On the other hand, Andrew Bunty’s performance didn’t favour the film. He stumbled over his lines and couldn’t quite muster the charisma needed for his character, Kay, leaving his acting flat.

 

Bunty’s performance felt stagnant, failing to inject the necessary energy and charisma into his role. Consequently, the overall impact of his acting left viewers wanting, unable to engage with the character’s journey fully.

 

Movie Analysis

Tiwa embarked on producing the movie to unveil the inspiration behind her album title, “Water & Garri.” However, after 80 minutes of vivid visuals, lacklustre storytelling, a predictable soundtrack, and flat acting, I scratched my head, unable to grasp the movie’s essence.

 

The very first scene of Kay running from an unseen chaser, but later being shot, had some intrigues that could keep the audience longing for more, but five minutes into the movie or less, the audience loses appetite in the movie because the film lacks the necessary element to keep anyone spell bent.

 

While Water & Garri may be a generic phrase in Nigeria, the movie’s concept, theme, and values seem far-fetched.

 

Although there are no laid down rules to filmmaking, there are sins to filmmaking, and the cardinal sin is for a film to be boring; in this movie, Garri and Water, as generic as it may be, loses its taste.

 

The movie suffered several unforgivable sins; for instance, there is no connection between the first scene and the last scene, despite both scenes narrating the same thing.

 

In the first scene, we get the idea that Kay was chased and after so much hide and seek, he was later shot. But in the last scene, he had just ridden down from his bike when he was unprecedentedly shot.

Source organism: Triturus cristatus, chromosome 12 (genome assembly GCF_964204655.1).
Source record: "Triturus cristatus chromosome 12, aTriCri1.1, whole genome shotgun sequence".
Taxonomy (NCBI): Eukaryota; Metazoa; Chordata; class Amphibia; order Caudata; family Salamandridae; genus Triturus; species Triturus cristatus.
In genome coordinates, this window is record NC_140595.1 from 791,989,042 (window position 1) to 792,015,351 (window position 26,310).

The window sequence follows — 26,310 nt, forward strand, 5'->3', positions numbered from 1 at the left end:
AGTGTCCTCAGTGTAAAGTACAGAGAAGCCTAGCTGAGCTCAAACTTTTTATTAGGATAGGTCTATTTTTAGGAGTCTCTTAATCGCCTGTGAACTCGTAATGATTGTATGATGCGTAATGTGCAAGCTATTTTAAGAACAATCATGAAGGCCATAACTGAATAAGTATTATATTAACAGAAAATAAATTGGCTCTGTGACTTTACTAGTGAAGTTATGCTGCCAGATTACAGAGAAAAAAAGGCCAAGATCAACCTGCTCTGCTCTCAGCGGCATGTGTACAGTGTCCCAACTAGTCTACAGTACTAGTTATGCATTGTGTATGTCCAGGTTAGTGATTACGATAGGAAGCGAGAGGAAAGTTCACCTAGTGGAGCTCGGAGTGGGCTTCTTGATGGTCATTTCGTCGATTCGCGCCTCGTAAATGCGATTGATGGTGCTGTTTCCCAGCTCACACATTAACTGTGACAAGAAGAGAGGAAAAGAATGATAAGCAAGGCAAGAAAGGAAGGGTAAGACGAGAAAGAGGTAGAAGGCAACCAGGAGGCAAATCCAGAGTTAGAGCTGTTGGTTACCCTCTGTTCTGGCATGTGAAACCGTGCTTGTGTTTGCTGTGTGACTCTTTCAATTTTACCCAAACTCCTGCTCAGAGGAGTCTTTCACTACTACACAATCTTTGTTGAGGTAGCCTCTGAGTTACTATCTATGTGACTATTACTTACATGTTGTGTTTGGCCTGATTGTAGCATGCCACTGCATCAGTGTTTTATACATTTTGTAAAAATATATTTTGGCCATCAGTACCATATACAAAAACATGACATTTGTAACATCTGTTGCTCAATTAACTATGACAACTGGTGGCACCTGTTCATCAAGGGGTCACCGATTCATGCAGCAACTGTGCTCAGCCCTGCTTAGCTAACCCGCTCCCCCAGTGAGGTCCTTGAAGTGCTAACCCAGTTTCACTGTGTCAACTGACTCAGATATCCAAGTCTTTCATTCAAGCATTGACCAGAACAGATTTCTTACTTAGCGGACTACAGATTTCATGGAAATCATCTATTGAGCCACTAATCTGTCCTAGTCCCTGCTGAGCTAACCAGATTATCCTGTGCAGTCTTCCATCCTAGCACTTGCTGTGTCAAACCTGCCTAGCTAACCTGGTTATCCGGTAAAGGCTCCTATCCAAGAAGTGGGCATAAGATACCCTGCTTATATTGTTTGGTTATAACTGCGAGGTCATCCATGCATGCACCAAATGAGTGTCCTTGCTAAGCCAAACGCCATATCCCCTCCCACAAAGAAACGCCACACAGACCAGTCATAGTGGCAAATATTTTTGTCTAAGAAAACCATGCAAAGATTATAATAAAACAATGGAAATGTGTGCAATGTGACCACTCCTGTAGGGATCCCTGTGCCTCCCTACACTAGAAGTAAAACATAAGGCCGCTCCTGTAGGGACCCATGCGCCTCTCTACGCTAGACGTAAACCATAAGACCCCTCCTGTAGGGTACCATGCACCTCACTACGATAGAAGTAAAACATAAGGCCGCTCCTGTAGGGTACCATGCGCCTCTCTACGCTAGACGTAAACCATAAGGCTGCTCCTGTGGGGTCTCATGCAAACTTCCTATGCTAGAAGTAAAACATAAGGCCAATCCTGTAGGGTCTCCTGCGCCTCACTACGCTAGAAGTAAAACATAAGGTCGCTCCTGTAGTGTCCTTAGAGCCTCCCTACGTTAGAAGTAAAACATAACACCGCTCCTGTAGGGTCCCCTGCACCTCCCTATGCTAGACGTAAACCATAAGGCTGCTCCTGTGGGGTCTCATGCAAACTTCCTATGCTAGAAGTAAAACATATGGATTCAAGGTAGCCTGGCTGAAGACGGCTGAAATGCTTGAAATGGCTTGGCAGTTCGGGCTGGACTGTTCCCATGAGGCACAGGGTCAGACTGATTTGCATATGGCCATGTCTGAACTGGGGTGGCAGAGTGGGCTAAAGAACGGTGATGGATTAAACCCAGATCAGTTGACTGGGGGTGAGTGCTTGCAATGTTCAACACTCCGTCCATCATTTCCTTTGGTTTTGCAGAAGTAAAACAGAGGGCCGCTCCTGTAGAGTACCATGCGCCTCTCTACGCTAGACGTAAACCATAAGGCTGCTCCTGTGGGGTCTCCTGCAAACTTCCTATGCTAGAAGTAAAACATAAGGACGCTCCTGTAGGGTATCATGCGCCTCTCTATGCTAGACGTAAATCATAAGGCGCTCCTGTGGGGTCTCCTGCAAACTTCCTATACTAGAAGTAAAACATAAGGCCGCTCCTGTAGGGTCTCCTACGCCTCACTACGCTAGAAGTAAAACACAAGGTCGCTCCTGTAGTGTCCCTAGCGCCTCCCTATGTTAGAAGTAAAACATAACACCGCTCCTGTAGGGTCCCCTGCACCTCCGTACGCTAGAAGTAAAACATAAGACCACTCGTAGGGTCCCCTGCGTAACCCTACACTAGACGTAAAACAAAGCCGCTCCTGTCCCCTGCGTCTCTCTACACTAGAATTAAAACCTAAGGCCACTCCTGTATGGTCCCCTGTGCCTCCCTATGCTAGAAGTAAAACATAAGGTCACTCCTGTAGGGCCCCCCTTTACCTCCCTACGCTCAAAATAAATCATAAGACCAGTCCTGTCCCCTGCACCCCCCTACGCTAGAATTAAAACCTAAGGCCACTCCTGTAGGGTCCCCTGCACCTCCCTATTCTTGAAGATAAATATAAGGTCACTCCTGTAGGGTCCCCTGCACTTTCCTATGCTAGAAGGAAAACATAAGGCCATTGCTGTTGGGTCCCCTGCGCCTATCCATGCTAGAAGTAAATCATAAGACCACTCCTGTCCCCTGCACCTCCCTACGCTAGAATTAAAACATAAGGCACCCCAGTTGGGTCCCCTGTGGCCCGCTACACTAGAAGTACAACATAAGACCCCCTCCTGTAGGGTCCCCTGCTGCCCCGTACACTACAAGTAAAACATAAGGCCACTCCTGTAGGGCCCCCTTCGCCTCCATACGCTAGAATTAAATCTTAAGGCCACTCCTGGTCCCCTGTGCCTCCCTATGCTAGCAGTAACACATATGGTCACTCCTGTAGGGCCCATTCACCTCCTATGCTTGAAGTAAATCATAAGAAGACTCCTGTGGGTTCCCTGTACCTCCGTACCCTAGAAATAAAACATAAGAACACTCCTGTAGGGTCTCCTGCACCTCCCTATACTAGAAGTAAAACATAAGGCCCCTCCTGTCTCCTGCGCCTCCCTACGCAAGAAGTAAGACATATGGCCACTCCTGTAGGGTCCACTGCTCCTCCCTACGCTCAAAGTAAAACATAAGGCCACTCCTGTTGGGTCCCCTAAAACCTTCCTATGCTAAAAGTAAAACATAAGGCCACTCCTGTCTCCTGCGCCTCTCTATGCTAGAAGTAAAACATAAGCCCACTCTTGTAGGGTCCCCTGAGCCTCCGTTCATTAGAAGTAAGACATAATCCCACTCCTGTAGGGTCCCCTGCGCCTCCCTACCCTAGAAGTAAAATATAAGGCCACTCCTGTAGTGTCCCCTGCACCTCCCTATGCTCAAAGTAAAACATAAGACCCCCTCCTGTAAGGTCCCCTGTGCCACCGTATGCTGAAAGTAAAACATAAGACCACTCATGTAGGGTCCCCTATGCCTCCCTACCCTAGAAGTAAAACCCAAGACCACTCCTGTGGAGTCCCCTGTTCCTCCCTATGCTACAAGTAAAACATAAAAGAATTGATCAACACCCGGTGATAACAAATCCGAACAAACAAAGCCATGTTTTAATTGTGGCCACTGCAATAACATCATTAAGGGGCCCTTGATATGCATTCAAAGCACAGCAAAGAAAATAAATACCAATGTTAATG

Despite the intentions behind the consistent flashbacks to enhance narrative clarity, they inadvertently disrupted the movie’s flow, causing a discordance in its sequence. Rather than offering answers, they left viewers with more questions, ultimately muddling the storytelling experience.

 

The premises for Aisha’s return to Eastsicentredered around her cousin Stephanie’s loss of her brother Niyi lacked substantial depth. Additionally, the narrative discrepancy regarding Kay’s role in Niyi’s death, coupled with Aisha’s initial conviction that Kay deserved punishment, only to reveal her ignorance about Kay’s involvement later, created a sense of confusion.

 

Furthermore, the rationale behind Kay’s demise felt disjointed and inconsistent with the plot.

 

The director can also not be spared for his lack of directorial vision in the movie. Although Mr Alabi, the movie director, has worked more on music video directing, his efforts in Water & Garri’ could more or less be described as amateur and without needed depth.

 

However, if one thing truly shines in this film, it would be the cinematography.

 

The movie, set against the backdrop of Ghana’s Cape Coast, was a visual treat. With its cinematic flair, it captured the essence of the location impeccably.

 

Despite much of the action in the slums, the imagery was vibrant, boasting a rich palette that beautifully showcased the communities portrayed in the movie.

 

One could aptly interpret the movie “Water & Garri” in Nigerian colloquial terms as ‘Water don pass Garri’, signifying the disappointing outcome when a weak script collides with mediocre acting.

 

Verdict:

 

4/10

 

Water & Garri is currently streaming on Amazon Prime Video